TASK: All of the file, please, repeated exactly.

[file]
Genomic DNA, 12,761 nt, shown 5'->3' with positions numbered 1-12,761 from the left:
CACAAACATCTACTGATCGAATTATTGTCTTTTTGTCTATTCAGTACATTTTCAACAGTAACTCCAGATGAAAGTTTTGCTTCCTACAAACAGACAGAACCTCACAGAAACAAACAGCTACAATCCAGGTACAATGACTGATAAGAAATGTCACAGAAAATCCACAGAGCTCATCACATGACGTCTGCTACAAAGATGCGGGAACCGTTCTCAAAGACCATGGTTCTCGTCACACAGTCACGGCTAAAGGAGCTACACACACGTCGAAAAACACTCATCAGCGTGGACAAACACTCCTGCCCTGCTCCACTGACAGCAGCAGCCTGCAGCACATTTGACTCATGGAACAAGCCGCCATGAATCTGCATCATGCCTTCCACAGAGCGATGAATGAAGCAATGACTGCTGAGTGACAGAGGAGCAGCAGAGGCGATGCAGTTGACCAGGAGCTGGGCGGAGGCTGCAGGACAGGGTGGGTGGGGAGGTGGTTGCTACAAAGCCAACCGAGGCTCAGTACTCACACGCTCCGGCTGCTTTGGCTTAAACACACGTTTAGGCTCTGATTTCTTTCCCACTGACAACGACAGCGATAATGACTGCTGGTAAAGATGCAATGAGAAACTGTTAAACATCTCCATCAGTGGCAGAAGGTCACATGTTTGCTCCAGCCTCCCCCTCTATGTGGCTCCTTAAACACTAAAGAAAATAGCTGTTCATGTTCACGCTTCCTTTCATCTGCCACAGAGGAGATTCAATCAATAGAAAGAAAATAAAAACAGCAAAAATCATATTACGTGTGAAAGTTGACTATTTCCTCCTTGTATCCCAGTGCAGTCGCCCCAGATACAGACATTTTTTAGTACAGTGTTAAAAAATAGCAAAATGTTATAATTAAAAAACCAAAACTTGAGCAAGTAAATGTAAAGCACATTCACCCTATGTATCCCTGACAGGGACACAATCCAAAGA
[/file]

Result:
Genomic DNA, 12,761 nt, shown 5'->3' with positions numbered 1-12,761 from the left:
CACAAACATCTACTGATCGAATTATTGTCTTTTTGTCTATTCAGTACATTTTCAACAGTAACTCCAGATGAAAGTTTTGCTTCCTACAAACAGACAGAACCTCACAGAAACAAACAGCTACAATCCAGGTACAATGACTGATAAGAAATGTCACAGAAAATCCACAGAGCTCATCACATGACGTCTGCTACAAAGATGCGGGAACCGTTCTCAAAGACCATGGTTCTCGTCACACAGTCACGGCTAAAGGAGCTACACACACGTCGAAAAACACTCATCAGCGTGGACAAACACTCCTGCCCTGCTCCACTGACAGCAGCAGCCTGCAGCACATTTGACTCATGGAACAAGCCGCCATGAATCTGCATCATGCCTTCCACAGAGCGATGAATGAAGCAATGACTGCTGAGTGACAGAGGAGCAGCAGAGGCGATGCAGTTGACCAGGAGCTGGGCGGAGGCTGCAGGACAGGGTGGGTGGGGAGGTGGTTGCTACAAAGCCAACCGAGGCTCAGTACTCACACGCTCCGGCTGCTTTGGCTTAAACACACGTTTAGGCTCTGATTTCTTTCCCACTGACAACGACAGCGATAATGACTGCTGGTAAAGATGCAATGAGAAACTGTTAAACATCTCCATCAGTGGCAGAAGGTCACATGTTTGCTCCAGCCTCCCCCTCTATGTGGCTCCTTAAACACTAAAGAAAATAGCTGTTCATGTTCACGCTTCCTTTCATCTGCCACAGAGGAGATTCAATCAATAGAAAGAAAATAAAAACAGCAAAAATCATATTACGTGTGAAAGTTGACTATTTCCTCCTTGTATCCCAGTGCAGTCGCCCCAGATACAGACATTTTTTAGTACAGTGTTAAAAAATAGCAAAATGTTATAATTAAAAAACCAAAACTTGAGCAAGTAAATGTAAAGCACATTCACCCTATGTATCCCTGACAGGGACACAATCCAAAGA